FlyBase (101) lists >80 transposable elements (TEs), which largely constitute the middle repetitive DNAs of D. melanogaster. These fall into two main classes: elements that transpose via DNA intermediates (e.g., P, hobo, FB, Bari-1) and elements that transpose via RNA intermediates (i.e., retrotransposons; e.g., copia, Doc, gypsy, jockey, hoppel). TEs are found in both euchromatin and heterochromatin, and although they are "transposable" in name, many are incomplete and probably do not transpose to any appreciable extent. TEs in heterochromatin can exist both in very large clusters detectable cytologically on mitotic chromosomes (e.g., by fluorescence in situ hybridization [FISH] (63,65), and as dispersed single elements detectable by DNA cloning and sequencing (e.g., ref. 67). Most TEs are probably stable structural components of heterochromatin (63,65), and some may also help regulate expression of heterochromatic genes (reviewed in refs. 102,103). The retrotransposons TART
and HeT-A are essential components of D. melanogaster telomeres (see Subheading 3.4.).
P transposable elements only very recently (in the last 100 yr) took up residence in D. melanogaster, having found their way into the genome by horizontal transfer from an external source (e.g., see refs. 104,105). Although the P element is not a significant TE in the evolutionary history of D. melanogaster, in the last 20 yr it has been of incalculable value as a tool in molecular genetics, having revolutionized approaches to mutagenesis and methods for analyzing gene function.
The telomeric DNAs of most eukaryotes consist of tandem arrays of a short sequence motif (e.g., [TTAGGG]n in vertebrates) synthesized by a reverse tran-scriptase, telomerase. The telomeres of Drosophila, and apparently of Diptera in general, are exceptions (see refs. 106-109). D. melanogaster telomeres not only lack such short canonical repeats, but the fly genome does not encode a telomerase. Instead, the ends of D. melanogaster chromosomes consist of head-to-tail arrays of two telomere-specific retrotransposons, TART and HeT-A, produced by rounds of transposition events that counter chromosome-end erosion. (Drosophila telomeres lose an average of 2 bp per DNA strand per replication cycle, approx 70-75 bp per fly generation; see refs. 109-111).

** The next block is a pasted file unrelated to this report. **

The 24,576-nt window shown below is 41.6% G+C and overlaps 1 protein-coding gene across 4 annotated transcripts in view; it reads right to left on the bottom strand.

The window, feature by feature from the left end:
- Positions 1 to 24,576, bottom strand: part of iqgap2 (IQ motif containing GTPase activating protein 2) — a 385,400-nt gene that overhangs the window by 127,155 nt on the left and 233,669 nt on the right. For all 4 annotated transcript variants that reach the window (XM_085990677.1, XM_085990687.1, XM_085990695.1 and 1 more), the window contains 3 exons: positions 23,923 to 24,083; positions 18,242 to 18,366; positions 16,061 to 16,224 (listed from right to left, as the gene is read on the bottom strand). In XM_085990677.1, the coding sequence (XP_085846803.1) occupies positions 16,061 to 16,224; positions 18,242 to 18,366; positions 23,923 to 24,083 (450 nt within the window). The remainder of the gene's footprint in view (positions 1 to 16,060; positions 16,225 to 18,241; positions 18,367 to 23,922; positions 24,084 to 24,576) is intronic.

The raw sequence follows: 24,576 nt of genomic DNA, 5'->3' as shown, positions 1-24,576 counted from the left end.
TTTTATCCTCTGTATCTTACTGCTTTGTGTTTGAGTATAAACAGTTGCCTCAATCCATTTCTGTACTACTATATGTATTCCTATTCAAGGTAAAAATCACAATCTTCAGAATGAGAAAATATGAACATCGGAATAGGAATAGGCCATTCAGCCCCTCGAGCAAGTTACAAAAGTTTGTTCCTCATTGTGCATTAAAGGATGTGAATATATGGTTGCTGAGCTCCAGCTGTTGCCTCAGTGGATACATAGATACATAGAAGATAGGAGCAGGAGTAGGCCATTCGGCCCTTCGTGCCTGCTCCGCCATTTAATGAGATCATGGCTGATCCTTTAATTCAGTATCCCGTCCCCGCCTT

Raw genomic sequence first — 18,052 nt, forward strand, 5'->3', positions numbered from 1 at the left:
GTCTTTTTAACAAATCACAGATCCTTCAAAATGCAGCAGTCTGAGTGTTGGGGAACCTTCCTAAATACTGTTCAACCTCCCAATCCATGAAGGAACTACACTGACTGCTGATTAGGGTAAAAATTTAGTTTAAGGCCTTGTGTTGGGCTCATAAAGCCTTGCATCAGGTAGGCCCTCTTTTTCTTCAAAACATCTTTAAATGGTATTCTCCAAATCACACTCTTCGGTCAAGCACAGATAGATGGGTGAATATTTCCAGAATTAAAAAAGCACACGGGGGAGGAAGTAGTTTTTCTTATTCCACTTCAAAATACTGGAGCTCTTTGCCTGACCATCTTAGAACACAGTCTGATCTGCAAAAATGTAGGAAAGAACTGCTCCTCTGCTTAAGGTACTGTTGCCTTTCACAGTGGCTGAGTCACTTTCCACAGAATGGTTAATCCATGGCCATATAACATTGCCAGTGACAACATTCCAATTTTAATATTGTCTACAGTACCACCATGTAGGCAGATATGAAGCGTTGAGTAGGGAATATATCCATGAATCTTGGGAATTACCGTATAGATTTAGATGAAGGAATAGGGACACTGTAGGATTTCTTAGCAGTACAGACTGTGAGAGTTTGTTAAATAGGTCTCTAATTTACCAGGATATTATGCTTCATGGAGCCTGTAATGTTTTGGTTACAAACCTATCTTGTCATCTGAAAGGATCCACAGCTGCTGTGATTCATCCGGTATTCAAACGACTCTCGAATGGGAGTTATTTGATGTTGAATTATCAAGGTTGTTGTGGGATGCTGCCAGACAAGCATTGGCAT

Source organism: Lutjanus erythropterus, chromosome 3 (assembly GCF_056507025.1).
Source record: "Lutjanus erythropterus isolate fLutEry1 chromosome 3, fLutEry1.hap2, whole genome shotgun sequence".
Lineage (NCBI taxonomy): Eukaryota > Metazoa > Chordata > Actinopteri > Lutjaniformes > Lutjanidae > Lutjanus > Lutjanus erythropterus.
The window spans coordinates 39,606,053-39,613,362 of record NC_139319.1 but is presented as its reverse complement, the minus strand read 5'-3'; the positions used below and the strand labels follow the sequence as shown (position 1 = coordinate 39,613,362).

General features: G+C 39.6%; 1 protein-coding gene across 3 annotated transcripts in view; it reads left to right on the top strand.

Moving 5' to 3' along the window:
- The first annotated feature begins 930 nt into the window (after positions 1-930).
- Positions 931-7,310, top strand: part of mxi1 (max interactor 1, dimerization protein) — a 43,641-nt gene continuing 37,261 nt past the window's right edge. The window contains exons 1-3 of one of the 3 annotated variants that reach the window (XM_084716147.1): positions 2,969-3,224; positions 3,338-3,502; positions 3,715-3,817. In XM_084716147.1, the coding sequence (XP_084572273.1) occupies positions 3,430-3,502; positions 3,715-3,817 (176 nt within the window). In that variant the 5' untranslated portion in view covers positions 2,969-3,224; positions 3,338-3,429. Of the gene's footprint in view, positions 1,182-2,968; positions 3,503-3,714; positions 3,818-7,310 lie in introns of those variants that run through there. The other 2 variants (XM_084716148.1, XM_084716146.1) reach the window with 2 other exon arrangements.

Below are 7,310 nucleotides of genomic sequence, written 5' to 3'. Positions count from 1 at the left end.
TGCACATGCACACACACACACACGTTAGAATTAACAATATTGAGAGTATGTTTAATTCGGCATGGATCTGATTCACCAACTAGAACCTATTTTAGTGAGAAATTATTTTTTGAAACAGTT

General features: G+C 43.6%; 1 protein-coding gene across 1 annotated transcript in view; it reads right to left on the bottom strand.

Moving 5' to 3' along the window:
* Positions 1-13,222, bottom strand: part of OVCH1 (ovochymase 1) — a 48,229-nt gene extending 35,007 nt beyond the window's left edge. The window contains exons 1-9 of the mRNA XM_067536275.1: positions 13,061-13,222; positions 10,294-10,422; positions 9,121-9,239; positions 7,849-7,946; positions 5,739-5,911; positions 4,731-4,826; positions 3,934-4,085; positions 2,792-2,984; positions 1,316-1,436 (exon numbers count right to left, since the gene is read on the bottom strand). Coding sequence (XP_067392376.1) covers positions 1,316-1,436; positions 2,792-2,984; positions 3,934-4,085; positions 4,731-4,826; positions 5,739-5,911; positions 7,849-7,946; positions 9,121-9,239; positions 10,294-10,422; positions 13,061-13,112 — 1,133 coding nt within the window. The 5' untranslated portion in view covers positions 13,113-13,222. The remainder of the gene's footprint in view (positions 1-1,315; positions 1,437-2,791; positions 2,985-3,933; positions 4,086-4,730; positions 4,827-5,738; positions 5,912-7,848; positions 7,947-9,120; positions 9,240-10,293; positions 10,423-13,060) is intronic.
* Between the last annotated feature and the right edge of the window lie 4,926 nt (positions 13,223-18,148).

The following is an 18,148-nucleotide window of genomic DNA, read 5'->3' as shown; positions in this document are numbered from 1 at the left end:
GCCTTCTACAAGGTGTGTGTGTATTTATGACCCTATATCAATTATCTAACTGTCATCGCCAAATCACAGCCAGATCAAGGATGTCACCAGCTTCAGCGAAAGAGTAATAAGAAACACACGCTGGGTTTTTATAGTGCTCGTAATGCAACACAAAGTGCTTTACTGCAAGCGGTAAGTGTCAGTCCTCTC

Both TART ("telomere-associated retrotransposon") and HeT-A belong to the non-LTR (long terminal repeat) family of retrotransposons (112-114). Full-length TART elements are approx 12 kb and have four sequence domains, including open reading frames (ORFs) encoding a reverse transcriptase and retroviral gag-like protein. There are approx 5-10 TART elements per haploid genome, scarcely enough for each and every chromosome tip. Indeed, in some nuclei there may be telomeres without a TART element, and in a population of flies, both the number and order of HeT-A and TART elements may vary for any given chromosome end (115).
There are approx 30-50 HeT-A elements per haploid genome. Full-length HeT-A elements are approx 6 kb and show very little overall nucleotide sequence identity to TART elements (there is some similarity between the gag-like ORFs). Remarkably, HeT-A elements do not encode a reverse transcriptase and its source is unknown. It may be encoded by another retrotransposon, including possibly TART, or by a host a gene. The finding of both HeT-A and TART elements at the telomeres of another Drosophila species, D. yakuba, estimated to have diverged from D. melanogaster some 5-15 million years ago, supports the idea that the two telomeric retrotransposons are interdependent (116). A tandem array of HeT-A- and TART-related sequences has been identified in the centromeric region of the Y
chromosome of D. melanogaster, suggesting a possible telomeric origin for the Y centromere (117).
Short (<1 kb) repetitive DNAs called telomere-associated sequences (TASs) occupy a transition zone between the distal HeT-A/TART elements and the proximal, gene-encoding part of each chromosome arm (69,115,118-120); chromosome 4 may be an exception, with its transition zones possibly consisting of transposons instead. Genetically marked transgenes integrated into TAS arrays show PEV, indicating that these regions are in a heterochromatic state (69,119,121,122). Indeed, HP1 is found at all chromosome ends and its presence there helps prevent telomere-telomere fusions (123).
The mechanism by which TART and HeT-A elements are specifically targeted to receding chromosome ends and its regulation are not known, but almost certainly involve telomere-telomere associations (e.g., refs. 119,121). Golubovsky et al. (121) suggest that pairing of homologous telomeres would allow each telomere to "assess" the condition of the other and stimulate HeT-A promoter activity and transposition if end elongation was required. HeT-A transcript, synthesized by RNA polymerase II, is present in both the nucleus and cytoplasm at high levels in both the male and female germ lines, at lower levels in proliferating larval cells, and is not detected in polytene cells of larval salivary glands (see refs. 119,124). Transcription of TART is more complex (124). An intriguing dominant mutation, Telomere elongation (Tel), causes unusually long telomeres to be formed on all chromosome ends (125), identifying the Tel+ gene product as a likely candidate for a trans regulator of telomere length. Tel elongated telomeres are highly enriched for HeT-A elements, and TART elements are also enriched but to a smaller degree. In both polytene and mitotic nuclei, the mutant chromosomes show a striking propensity to associate end to end. Such interactions are transient in mitotic cells because those seen at metaphase are dissolved at anaphase (125).
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